A piece of PNG
BACKGROUND Wooden bowls were once common utilitarian items used in Papua New Guinea’s many diverse cultures. Replaced by modern aluminium pots, many of the unique local styles of bowls can sadly now only be seen in museum collections. WHERE ARE THEY MADE ?
Communities in many provinces traditionally made bowls, with decoration reflecting local traditions. In Manus, impressive large three-legged bowls were carved out of a single log, while in the Siassi islands of Morobe incised decoration, highlighted
with lime, was used. Today, wooden bowls are mostly made as a tourist item, and the premier province for attractive decorative bowls of all sizes is Milne Bay. WHO MAKES THEM?
In the islands and villages of Milne Bay it is the men who make these beautiful objects. HOW ARE THEY MADE ?
Today, steel hand tools, sandpaper, wax and shoe polish are used to produce nice smooth bowls, but in days gone by stone tools and shells would have been used, in a much more time-consuming process. Museum pieces have a slightly rougher finish, clearly showing the use of traditional village tools. In Milne Bay, a variety of dark hardwood timbers are usually used for bowls. Keep an eye out for nicer pieces using striped ebony, or even the increasingly rare black ebony. In other places, a dark hardwood such as kwila or rosewood is used for bowls. In all cases bowls are hand-made and therefore every piece is unique. HOW ARE THEY DE CORATED?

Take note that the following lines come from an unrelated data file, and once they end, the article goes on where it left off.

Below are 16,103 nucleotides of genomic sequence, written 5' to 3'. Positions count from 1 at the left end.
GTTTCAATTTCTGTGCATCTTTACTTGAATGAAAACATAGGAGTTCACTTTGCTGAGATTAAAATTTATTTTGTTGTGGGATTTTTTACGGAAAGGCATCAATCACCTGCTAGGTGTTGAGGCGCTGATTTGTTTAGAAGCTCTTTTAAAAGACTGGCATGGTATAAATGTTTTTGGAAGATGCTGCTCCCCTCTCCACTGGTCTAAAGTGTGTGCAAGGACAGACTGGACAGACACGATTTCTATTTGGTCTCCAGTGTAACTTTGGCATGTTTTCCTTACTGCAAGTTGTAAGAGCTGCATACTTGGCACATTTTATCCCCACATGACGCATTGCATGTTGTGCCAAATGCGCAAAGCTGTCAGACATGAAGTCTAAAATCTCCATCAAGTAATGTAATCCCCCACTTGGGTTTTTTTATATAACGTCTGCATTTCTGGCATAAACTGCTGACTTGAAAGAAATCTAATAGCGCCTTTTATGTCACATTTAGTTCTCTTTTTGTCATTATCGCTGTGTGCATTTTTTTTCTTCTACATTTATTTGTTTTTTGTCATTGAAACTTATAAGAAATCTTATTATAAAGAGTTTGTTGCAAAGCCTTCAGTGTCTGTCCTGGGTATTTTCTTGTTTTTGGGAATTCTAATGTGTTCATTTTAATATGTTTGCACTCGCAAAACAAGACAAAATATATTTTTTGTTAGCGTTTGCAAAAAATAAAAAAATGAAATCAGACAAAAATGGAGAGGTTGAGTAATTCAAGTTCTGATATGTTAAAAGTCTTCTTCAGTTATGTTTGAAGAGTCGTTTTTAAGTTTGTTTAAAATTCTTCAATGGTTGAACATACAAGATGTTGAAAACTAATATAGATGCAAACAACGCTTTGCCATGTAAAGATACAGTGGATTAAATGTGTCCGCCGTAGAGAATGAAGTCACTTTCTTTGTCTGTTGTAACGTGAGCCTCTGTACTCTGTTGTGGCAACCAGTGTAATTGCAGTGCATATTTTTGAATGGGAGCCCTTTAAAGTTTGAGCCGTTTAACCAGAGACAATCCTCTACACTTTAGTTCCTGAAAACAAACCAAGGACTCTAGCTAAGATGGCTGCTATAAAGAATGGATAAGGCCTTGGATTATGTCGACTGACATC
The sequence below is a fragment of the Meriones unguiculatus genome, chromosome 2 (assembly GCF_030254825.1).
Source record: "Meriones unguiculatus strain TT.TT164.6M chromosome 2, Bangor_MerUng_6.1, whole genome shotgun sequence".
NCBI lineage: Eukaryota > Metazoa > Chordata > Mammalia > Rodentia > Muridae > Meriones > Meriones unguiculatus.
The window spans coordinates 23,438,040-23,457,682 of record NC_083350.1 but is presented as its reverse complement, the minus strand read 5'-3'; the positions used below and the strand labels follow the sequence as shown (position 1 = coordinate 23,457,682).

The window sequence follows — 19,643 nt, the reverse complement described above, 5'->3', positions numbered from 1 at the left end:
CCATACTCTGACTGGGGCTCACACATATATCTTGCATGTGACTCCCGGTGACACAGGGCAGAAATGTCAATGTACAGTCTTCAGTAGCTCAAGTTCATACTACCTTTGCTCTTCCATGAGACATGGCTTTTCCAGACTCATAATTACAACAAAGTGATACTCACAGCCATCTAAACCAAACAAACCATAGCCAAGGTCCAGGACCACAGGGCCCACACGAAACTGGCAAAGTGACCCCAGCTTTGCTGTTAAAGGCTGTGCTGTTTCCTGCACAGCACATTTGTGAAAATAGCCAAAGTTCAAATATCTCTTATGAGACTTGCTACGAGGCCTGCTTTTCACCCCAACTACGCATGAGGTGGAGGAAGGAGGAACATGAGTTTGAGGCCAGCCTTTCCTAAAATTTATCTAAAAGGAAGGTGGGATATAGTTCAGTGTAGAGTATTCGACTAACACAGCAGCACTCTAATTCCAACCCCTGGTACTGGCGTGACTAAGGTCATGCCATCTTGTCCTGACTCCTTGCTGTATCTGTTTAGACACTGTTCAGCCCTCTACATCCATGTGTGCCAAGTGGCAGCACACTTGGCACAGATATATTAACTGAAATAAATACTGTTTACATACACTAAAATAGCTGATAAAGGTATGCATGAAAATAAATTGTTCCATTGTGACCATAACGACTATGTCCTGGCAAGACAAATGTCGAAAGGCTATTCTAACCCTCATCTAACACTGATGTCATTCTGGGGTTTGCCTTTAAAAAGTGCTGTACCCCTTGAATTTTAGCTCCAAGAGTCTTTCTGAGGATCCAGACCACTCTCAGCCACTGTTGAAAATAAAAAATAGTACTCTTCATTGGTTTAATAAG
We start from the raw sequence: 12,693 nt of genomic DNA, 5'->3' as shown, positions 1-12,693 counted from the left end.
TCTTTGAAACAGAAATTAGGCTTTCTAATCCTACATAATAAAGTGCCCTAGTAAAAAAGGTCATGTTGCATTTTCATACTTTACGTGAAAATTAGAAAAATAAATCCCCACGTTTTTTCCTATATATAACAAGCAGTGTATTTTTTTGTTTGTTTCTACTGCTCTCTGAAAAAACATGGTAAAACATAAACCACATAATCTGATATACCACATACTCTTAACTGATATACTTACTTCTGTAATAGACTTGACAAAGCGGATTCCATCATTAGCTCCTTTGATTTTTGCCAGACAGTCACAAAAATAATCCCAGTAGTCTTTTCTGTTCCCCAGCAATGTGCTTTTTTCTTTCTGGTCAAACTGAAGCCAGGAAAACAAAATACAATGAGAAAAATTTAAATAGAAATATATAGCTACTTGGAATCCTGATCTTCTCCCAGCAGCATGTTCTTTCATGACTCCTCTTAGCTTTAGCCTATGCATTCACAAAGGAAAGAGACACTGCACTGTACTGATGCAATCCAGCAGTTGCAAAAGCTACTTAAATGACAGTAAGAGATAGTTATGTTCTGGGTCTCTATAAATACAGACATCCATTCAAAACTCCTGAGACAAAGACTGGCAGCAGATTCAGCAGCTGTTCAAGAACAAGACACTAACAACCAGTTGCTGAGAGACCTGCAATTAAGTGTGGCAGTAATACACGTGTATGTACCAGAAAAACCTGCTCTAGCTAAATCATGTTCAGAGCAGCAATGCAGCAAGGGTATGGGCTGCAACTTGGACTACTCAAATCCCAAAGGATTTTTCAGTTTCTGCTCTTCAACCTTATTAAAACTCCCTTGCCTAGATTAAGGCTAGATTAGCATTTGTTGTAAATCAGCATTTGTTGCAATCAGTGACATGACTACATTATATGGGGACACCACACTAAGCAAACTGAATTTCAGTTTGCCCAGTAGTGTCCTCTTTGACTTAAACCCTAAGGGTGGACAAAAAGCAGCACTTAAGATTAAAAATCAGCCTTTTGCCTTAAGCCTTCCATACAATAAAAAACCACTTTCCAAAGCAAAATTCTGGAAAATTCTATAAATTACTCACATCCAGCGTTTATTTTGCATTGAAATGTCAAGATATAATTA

Traditionally most bowls, as utilitarian items, were plain with little decoration, perhaps just some incised designs around the rim. However, bowls from Milne Bay are more artistic, sometimes incorporating interestingly complex shapes and figures, and making extensive use of inlaid mother of pearl shell. Sometimes, the finished pieces are rubbed with volcanic ash rich in graphite, or manganese, to darken and harden the surface. HOW WERE WOODEN BOWLS USED TRADI TIONA LLY? As would be expected of household items, wooden bowls, either shallow or deep, were used to store, hold and serve food. Larger bowls were used to serve food at important feasts and festivals as well as being used as an item of bride wealth or in trade. For example, bowls from Tami Island in Morobe were an important item in the trade networks in the region at the southern end of what today is West New Britain, exchanged for dogs’ teeth, betel nut, feathers, pigs or other foodstuff. WHERE CAN BOWLS BE BOUGHT? Bowls from Milne Bay can be found in most handicraft shops in hotels and main centres. In Port Moresby, they can be found among the goods sold by roadside vendors outside the Holiday Inn Hotel and at regular craft markets. Bowls from other provinces are harder to find, so you would need to travel to villages still making them, or be lucky enough to find them for sale in local cultural festivals. – JOHN BROOKSBANK